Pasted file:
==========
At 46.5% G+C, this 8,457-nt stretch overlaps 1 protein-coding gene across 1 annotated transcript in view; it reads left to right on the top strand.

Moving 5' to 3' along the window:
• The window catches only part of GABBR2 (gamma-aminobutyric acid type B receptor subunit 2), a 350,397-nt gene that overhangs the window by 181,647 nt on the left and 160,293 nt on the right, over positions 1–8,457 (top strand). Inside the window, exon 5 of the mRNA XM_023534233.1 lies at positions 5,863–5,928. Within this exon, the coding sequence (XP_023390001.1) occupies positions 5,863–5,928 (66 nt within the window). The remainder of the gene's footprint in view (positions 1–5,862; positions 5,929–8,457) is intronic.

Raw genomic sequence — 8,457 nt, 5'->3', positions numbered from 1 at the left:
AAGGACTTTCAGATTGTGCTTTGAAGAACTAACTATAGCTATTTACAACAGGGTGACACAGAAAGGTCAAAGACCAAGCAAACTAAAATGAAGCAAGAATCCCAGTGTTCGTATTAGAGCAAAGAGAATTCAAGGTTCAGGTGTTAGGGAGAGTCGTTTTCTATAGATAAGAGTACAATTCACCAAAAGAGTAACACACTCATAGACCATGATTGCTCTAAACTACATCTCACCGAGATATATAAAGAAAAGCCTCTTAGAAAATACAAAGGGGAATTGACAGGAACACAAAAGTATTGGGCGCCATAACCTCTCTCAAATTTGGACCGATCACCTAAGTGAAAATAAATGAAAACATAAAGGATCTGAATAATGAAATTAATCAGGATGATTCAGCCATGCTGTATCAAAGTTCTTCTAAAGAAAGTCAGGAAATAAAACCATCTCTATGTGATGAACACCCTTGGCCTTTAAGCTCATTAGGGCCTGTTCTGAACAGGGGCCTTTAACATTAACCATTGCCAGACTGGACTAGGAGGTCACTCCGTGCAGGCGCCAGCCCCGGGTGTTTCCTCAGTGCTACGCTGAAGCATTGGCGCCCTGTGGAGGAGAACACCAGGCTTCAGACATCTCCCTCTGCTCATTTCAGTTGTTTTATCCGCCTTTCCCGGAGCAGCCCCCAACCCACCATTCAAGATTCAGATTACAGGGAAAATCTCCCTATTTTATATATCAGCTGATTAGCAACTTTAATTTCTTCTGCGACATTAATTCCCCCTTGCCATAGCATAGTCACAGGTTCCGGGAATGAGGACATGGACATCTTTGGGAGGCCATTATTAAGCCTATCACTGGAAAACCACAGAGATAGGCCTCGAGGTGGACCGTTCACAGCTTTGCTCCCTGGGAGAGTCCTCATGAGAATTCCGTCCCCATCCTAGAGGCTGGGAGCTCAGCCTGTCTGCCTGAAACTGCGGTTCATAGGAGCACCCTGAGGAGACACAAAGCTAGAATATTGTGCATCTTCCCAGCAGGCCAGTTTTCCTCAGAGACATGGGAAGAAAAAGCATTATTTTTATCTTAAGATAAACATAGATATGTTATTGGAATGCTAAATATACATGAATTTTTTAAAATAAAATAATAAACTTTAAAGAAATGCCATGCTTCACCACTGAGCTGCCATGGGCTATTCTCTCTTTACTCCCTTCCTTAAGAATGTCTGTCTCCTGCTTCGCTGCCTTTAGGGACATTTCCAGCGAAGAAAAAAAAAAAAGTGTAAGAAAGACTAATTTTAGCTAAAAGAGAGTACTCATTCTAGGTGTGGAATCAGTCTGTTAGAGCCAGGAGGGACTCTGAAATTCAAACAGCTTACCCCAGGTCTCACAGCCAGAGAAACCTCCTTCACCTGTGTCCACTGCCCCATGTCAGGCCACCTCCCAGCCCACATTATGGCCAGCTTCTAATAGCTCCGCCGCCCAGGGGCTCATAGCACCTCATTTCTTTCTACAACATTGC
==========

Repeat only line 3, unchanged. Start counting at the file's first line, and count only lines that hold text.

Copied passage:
• The window catches only part of GABBR2 (gamma-aminobutyric acid type B receptor subunit 2), a 350,397-nt gene that overhangs the window by 181,647 nt on the left and 160,293 nt on the right, over positions 1–8,457 (top strand). Inside the window, exon 5 of the mRNA XM_023534233.1 lies at positions 5,863–5,928. Within this exon, the coding sequence (XP_023390001.1) occupies positions 5,863–5,928 (66 nt within the window). The remainder of the gene's footprint in view (positions 1–5,862; positions 5,929–8,457) is intronic.